The Administration is also using 12333 to create secret guidelines—without the approval of Congress—for when, why, and how the NSA can use Americans' information outside of the oversight of the FISA Court. One such guideline is called the Special Procedures Governing Communications Metadata Analysis. It's a boring title, but the procedures supposedly "allow" the NSA to use the metadata collected under Section 215 and Section 702 to create social networks of Americans—and anyone else—for any "foreign intelligence" purpose. The New York Times reports that there are no restrictions on the use of such data.
The guidelines were revealed last week when the Chair of the Senate Judiciary Committee, Senator Patrick Leahy, asked General James Clapper, the Director of National Intelligence, if the NSA compiled "profiles or dossiers on American people through the use of its intelligence authorities?" Gen. Clapper answered (video) "in every case for valid foreign intelligence purposes." Gen. Alexander followed up explaining NSA only uses "foreign information to understand what the foreign nexus is of a problem set that we're looking at." Unlike Gen. Clapper, what Gen. Alexander left unsaid was that "foreign information" includes your contacts and address books.
Likewise, the substantive limit on what the NSA might collect from internal data transfers in Google and Yahoo! is found in this loose "foreign intelligence" definition. Since the operation takes place overseas, the NSA believes it is entitled to presume the communications are foreign.
What are the Other Uses of Executive Order 12333?
Put together, these revelations show users how NSA thinks it can collect any and all information—including innocent Americans' information. At first we learned about calling records. Then we learned about phone calls and emails. It turns out the NSA wasn't satisfied and also collects contacts, address books, and buddy lists. The NSA already gets huge swaths of information from service providers through PRISM, but—again—NSA was not satisfied, and decided to acquire information directly from the datacenter traffic.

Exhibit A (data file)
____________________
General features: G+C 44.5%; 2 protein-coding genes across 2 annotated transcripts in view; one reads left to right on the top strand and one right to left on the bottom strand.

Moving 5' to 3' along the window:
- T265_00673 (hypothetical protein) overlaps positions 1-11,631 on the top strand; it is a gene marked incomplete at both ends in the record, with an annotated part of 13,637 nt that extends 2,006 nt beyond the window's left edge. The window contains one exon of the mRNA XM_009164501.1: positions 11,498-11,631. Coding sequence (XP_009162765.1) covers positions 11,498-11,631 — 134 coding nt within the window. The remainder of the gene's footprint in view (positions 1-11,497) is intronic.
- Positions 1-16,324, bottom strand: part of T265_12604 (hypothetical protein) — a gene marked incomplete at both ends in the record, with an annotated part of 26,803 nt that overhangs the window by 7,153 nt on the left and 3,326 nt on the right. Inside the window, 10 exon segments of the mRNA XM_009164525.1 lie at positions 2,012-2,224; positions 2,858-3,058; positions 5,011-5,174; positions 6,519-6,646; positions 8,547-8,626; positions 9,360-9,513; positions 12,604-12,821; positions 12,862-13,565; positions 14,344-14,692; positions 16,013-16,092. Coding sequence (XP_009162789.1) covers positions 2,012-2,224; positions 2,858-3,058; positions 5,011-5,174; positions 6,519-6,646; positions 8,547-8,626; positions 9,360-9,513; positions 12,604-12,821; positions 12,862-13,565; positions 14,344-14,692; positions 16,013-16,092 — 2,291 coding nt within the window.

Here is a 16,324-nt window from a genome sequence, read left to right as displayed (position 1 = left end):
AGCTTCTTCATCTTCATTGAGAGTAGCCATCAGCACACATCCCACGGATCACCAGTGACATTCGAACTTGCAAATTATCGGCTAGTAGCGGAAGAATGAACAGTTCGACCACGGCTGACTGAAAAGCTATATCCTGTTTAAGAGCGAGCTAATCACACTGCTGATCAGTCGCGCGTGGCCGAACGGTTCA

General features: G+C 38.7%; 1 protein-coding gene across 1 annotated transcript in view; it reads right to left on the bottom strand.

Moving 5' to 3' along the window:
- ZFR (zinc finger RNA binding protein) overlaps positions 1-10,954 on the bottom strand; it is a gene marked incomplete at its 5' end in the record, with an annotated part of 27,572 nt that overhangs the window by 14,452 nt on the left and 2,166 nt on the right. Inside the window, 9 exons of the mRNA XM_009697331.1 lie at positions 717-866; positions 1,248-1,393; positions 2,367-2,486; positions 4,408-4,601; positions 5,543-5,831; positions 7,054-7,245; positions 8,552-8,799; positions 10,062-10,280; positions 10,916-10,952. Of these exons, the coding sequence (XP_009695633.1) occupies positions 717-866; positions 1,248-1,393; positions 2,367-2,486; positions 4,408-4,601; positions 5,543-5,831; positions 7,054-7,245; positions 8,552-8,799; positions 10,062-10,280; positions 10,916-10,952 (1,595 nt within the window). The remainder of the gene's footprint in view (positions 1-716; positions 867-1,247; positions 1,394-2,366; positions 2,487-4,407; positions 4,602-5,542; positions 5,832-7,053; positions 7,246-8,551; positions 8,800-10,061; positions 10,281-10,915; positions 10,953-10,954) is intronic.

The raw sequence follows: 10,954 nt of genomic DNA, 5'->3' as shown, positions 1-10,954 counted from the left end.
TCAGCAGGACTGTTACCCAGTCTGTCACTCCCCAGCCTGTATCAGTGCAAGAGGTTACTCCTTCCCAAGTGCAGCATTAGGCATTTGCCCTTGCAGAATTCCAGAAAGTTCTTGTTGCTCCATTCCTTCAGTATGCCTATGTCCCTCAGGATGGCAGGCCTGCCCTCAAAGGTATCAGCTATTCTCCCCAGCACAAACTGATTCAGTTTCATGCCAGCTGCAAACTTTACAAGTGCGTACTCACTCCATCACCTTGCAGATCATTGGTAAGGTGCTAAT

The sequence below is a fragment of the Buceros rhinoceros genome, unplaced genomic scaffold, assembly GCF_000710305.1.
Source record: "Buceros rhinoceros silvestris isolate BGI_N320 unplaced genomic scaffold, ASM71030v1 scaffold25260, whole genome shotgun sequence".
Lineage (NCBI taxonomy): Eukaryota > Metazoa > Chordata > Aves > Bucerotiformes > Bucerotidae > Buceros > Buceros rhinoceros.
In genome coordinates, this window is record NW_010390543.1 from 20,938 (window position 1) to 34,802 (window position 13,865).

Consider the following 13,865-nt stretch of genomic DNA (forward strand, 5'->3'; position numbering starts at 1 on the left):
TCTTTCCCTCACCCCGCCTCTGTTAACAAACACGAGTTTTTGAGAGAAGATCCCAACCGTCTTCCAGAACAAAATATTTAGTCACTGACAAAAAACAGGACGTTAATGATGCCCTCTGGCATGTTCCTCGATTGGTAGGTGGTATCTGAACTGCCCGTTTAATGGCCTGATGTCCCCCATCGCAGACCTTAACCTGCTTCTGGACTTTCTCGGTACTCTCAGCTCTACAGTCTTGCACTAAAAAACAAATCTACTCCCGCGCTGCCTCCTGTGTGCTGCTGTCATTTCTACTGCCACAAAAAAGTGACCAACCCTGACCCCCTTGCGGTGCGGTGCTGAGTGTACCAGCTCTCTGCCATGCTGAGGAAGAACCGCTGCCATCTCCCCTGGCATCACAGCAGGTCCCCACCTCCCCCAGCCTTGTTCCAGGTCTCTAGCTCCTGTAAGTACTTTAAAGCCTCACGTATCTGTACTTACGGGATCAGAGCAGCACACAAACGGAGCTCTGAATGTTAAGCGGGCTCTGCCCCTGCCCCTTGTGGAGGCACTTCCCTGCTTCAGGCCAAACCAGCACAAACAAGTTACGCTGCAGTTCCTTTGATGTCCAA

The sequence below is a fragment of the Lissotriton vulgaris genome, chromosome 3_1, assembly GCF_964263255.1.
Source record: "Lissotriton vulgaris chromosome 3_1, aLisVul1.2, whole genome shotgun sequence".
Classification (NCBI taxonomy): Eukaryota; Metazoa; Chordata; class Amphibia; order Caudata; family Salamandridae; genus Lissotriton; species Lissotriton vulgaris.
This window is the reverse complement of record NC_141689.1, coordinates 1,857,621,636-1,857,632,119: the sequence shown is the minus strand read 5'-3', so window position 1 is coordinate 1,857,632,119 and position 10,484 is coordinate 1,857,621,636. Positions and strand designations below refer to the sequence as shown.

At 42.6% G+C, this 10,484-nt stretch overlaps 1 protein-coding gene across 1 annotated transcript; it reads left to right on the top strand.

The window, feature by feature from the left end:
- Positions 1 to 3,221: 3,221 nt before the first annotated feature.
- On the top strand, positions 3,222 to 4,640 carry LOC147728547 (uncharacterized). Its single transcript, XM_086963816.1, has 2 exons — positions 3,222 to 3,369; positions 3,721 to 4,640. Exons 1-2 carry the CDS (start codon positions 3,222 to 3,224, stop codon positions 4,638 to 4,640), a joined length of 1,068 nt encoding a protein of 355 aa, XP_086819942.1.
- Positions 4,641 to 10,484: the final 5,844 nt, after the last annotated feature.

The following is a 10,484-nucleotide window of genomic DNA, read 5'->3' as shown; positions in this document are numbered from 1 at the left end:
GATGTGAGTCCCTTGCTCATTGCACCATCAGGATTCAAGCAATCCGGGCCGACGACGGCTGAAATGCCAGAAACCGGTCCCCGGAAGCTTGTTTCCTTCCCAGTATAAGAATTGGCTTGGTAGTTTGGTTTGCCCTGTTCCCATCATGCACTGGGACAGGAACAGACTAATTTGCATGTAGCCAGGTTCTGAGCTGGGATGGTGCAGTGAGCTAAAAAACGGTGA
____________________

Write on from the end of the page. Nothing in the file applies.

What else are they collecting—or have collected in the past—with 12333? It appears no one knows. But what we do know is that the Snowden leaks are providing Congress with more information about what the intelligence community is doing than either the President, the agencies, or the responsible Congressional committees.
Congress must scrutinize the use of 12333 more closely. If it's being used to collect, data mine, and/or analyze innocent Americans' information, it must be stopped with legislation by Congress. The stories show how the NSA is using laws, policies, and procedures to completely skirt the Constitution. Congress must step in as the major oversight branch of the US government. It can do this by beginning a full-scale investigation into the NSA's surveillance authorities by a special Congressional committee. More questions than answers continue to be raised by the ongoing leaks. And it's time for Congress to act.